Celebrating the release of The Experiment Known as Rose Marie Hernandez Willamson, author Louise Robertson sat down with Brick Cave and talked about the characters, plot and background of her new book. The book is available online and in book stores nationwide. This interview is part 1 of 2 parts. The second part is available here.
Q: Authors often talk about how they “Meet” their characters. Tell us how you came to “Meet” Rose Marie.
I met Rose Marie almost like you’d meet anyone else. She presented herself to me and I had a general sense of her personality. Then she became more substantial as I got to know her. Her name came to me with the personality: Rose Marie Hernandez Williamson. And she’s Rosie or Rose Marie, but never Rose. She thinks that sounds like an old person.
Rose Marie doesn’t think too much about that world. To her, it is what it is. But we can tell it’s a world where corporations dominate politics and government. For example, the mission itself is sponsored by a company, not a government. People on Earth are having serious problems with sea levels rising. I used a map of likely land mass loss for that — especially at the end of the novel. Another problem intractable in this world is the overwhelming amount of online social manipulation. There’s even a required class in high school that she has to take on the subject in the same way we take classes in health and home finances. Also, names have become less gendered in the US. And Puerto Rico has gained statehood.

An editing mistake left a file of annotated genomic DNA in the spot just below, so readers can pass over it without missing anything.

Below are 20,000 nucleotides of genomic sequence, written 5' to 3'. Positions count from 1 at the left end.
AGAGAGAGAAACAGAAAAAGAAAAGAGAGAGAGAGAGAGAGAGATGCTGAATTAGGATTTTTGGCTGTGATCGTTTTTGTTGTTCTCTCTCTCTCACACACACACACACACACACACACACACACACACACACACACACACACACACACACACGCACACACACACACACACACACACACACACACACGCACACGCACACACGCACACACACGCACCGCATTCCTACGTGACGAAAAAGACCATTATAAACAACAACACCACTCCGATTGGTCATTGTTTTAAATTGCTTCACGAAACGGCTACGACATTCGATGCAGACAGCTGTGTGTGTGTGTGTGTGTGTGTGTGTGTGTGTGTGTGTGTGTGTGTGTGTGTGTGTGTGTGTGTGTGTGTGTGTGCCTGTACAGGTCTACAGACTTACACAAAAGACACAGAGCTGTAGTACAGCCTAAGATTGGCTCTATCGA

One of the details that didn’t make it into the book is the fact Rose Marie is one of the few humans who doesn’t have any implanted tracking devices. She hasn’t been chipped.
Q; Let’s talk about the characters of the crew. Clearly Rose Marie bonds with some more than others. How did their personalities take shape for you in the context of the story, did you know them at the beginning? Did they take shape as you wrote?
I had very clear ideas about most of the characters and what they looked like, but they evolved as the book progressed. The doctor, Jordan Su Banks, drifted the most. I had to pause and write out who he was to make sure he was a consistent presence. He started out a lot less relaxed. Jack Finch (one of the pilots and the captain’s wife) came off as more severe than I intended, but I let her be who she was, too.
Q; Obviously, there is a lot of technology in this story, talk about how you approached the advancements that you portray in the story.
I spent a lot of time looking into speculative technologies that might handle the energy requirements and medical problems as well as gravity generation. Although much of what I used isn’t in place right now, some of it is being developed — for example, using nano technology for medical purposes. I did wave my magic author wand to make faster-than-light travel possible with the as-yet-undeveloped power of nuclear fusion. I also researched things like past space flight experiments and current hydroponic technology to make the ship-based facilities more realistic. By the way, the rip in Captain Andre Robinson’s space suit is based on a mishap that occurred in the early space program.